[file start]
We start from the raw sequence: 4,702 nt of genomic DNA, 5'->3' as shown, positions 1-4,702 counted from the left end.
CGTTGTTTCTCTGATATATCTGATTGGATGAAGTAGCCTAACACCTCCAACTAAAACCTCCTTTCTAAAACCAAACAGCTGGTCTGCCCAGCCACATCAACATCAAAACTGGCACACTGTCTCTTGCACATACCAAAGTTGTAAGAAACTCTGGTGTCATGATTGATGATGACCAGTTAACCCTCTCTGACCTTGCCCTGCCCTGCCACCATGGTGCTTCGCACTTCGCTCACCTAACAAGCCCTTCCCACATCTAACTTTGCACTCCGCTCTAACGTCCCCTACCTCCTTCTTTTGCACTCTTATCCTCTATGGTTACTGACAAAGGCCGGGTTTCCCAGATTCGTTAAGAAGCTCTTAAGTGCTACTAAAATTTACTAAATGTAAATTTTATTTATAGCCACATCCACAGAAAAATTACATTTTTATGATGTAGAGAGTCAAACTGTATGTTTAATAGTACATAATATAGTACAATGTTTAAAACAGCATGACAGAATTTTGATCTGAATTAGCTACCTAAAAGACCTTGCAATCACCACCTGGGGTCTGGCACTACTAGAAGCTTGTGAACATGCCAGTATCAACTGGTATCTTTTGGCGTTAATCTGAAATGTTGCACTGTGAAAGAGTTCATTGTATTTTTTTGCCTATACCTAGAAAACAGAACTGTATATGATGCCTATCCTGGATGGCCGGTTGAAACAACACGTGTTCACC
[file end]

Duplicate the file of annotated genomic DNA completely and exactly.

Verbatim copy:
We start from the raw sequence: 4,702 nt of genomic DNA, 5'->3' as shown, positions 1-4,702 counted from the left end.
CGTTGTTTCTCTGATATATCTGATTGGATGAAGTAGCCTAACACCTCCAACTAAAACCTCCTTTCTAAAACCAAACAGCTGGTCTGCCCAGCCACATCAACATCAAAACTGGCACACTGTCTCTTGCACATACCAAAGTTGTAAGAAACTCTGGTGTCATGATTGATGATGACCAGTTAACCCTCTCTGACCTTGCCCTGCCCTGCCACCATGGTGCTTCGCACTTCGCTCACCTAACAAGCCCTTCCCACATCTAACTTTGCACTCCGCTCTAACGTCCCCTACCTCCTTCTTTTGCACTCTTATCCTCTATGGTTACTGACAAAGGCCGGGTTTCCCAGATTCGTTAAGAAGCTCTTAAGTGCTACTAAAATTTACTAAATGTAAATTTTATTTATAGCCACATCCACAGAAAAATTACATTTTTATGATGTAGAGAGTCAAACTGTATGTTTAATAGTACATAATATAGTACAATGTTTAAAACAGCATGACAGAATTTTGATCTGAATTAGCTACCTAAAAGACCTTGCAATCACCACCTGGGGTCTGGCACTACTAGAAGCTTGTGAACATGCCAGTATCAACTGGTATCTTTTGGCGTTAATCTGAAATGTTGCACTGTGAAAGAGTTCATTGTATTTTTTTGCCTATACCTAGAAAACAGAACTGTATATGATGCCTATCCTGGATGGCCGGTTGAAACAACACGTGTTCACC